So, this answer is Full and Complete telling the time of the soul was infused at the moment of conception and proving the Jesus and Mary's soul 'PRE-EXIST" in the beginning.

Jesus human soul "pre-existence" is at the bosom of the Father means apart or co-substantial that's why His origin was Divine. And I remember the word of Blessed Archbishop Sheen on the Blessed Virgin Mary, Mary is God's Dream. When God Almighty Dream, He Dream in eternity outside of time. God already possessed Mary in eternity. She is already a reality in God's Volition. But unlike Jesus, Mary was not co-substantial as "To Dream" means an object is not part of you but something you DESIRE to have. But since God creative word cannot return to Him void (Isaiah55:11).All His creative word that was uttered from Day1 to Day6 of creation will all unfold in the fullness of time not at once as God planted seeds with the cooperation of and governance of created man.

**The Creation was finished in six days and God rested in the 7th Day. The Divine Plan of Salvation will end also in 7 Days meaning 7,000 years as 1,000 years is only 1 Day to God.(1Peter3:8)

2,000 years God the Father RENEWED the earth with Flood. (Baptism with Water)

2,000 years God the Son RENEWED the earth with Blood. (Baptism with Blood)

2,000 years God the Holy Spirit will RENEW the earth with FIRE. (Second Pentecost/Baptism with Fire as Jesus wanted to see our Hearts already burning when He return.)

How about the 1,000 years, what is the purpose of Eucharistic Era where Satan will be chained for a thousand years?**

This is MEAT and not milk and can only be fathom by matured christian.

Brothers, I could not address you as spiritual, but as worldly—as infants in Christ. I gave you milk, not solid food, for you were not yet ready for solid food. In fact, you are still not ready,(1Corinthians3:2)

  • Is your point about God’s rest to say that god is not creating anything including new souls during the 7th day? Thus procreation amongst humans generates life and life is soul. Or before the day Of rest began the souls of all humans were created and are infused into matter at conception? Given what you said in your answer to the related question (christianity.stackexchange.com/a/68473/23657 ) about Jeremiah I have reservations as to whether or not you fully grasp the catholic point of view. – Kris Feb 7 at 16:51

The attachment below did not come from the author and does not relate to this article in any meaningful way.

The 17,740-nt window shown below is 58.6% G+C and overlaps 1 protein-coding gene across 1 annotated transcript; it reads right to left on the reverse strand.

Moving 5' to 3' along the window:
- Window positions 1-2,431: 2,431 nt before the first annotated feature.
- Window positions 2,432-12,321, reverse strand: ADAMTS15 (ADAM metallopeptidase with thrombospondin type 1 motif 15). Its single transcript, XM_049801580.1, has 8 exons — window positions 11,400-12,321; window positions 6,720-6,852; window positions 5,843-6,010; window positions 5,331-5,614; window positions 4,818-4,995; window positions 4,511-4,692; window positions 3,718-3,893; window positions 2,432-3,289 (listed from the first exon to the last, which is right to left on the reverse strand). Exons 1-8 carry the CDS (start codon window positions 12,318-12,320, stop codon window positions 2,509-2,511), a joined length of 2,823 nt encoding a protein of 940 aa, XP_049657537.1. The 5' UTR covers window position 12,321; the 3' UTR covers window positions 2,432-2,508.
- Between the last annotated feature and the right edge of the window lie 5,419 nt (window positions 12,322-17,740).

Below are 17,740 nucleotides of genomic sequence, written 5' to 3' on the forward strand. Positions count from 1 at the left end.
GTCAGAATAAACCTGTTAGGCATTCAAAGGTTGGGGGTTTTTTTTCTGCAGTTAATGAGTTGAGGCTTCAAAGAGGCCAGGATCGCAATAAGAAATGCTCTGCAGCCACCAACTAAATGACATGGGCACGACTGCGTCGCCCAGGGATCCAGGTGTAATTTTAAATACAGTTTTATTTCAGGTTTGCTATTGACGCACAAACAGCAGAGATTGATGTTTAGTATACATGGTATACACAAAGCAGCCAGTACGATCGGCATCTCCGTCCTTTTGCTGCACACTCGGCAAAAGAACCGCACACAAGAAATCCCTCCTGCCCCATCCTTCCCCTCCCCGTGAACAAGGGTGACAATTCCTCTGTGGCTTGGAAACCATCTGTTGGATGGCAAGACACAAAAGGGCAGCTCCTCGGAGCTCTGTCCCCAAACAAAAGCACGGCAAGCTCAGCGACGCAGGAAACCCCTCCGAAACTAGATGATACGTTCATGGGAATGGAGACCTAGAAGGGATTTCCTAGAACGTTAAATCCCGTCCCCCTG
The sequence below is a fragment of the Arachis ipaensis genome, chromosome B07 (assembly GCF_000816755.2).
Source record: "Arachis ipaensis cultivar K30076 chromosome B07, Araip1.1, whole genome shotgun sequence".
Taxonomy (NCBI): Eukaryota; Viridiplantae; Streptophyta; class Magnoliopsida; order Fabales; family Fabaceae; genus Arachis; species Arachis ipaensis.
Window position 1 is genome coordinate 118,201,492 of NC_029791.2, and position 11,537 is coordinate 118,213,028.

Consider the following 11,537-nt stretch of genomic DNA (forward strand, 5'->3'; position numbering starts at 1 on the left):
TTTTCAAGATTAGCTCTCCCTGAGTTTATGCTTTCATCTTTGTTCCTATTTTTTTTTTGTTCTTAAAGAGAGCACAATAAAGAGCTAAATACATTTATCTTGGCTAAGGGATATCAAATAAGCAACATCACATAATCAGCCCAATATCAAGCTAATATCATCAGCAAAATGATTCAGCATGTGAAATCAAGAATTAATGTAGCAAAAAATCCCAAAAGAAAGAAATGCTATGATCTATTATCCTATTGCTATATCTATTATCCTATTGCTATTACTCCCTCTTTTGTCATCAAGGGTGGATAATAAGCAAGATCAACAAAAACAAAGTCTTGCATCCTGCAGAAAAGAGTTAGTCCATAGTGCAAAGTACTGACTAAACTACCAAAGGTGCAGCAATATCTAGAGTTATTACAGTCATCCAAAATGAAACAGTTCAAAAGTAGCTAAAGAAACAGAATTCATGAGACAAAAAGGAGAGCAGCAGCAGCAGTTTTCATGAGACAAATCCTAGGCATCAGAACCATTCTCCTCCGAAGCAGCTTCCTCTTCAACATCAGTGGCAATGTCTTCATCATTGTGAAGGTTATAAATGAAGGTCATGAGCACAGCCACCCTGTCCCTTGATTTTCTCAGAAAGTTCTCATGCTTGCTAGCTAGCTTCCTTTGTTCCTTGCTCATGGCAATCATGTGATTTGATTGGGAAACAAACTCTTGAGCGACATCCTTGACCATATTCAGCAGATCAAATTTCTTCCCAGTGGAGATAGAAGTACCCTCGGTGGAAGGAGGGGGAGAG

• @Kris When scriptures said God rested after He had uttered the creative words "male & female He created them." It means God had made Adam the "progenitor" of all mankind, all future souls that God will form find it source in Him as we are all connected to Adam as his descendants. Since God made it a decree all of us is bound by the sin of Adam. Like St.Augustine I only embraced Creationism starting from Adam down to the last soul on earth was immediately created by God alone. – jong ricafort Feb 7 at 20:25
  • @Kris God alone produces soul but it is not a part of God, human soul is not a substance of God. unlike Jesus human soul it is co-substantial with God that's why Jesus is Divine. When we say Jesus has two nature it means Jesus soul was divine and His human but divine soul is infused to a human body to become a person like all of us in all things except sin. Only Jesus & Mary's soul "pre-exist because it's apart & possessed by God in eternity before creation time begin. Jeremiah's soul was not pre-existent it follows CCC365 & CCC366,"before means pre-ordained mission in Divine Plan of Salvation – jong ricafort Feb 7 at 20:33
  • I have linked the arguments father John Hardon makes in my answer, and I am grateful to you for finding that link. It gives further theological weight to the "top level" statement in CCC 366. – KorvinStarmast Feb 7 at 23:23
  • @KorvinStarmast I am grateful for you too & Peter Turner as both of you push me to reflect deeply into this teaching and you made me enter CCC2717 to embraced the sweet & deeper meaning of Archbishop Fulton Sheen phrase "Mary is God's Dream". Jesus is the invisible image of God but Jesus is also God so he is not the realization of God's desire to share His glory to mankind rather Jesus is only the means to achieve God's Dream. Mankind Creation is only rooted and born because of one thing. What is that? To fulfill God's dream. Mary is God's dream. – jong ricafort Feb 7 at 23:36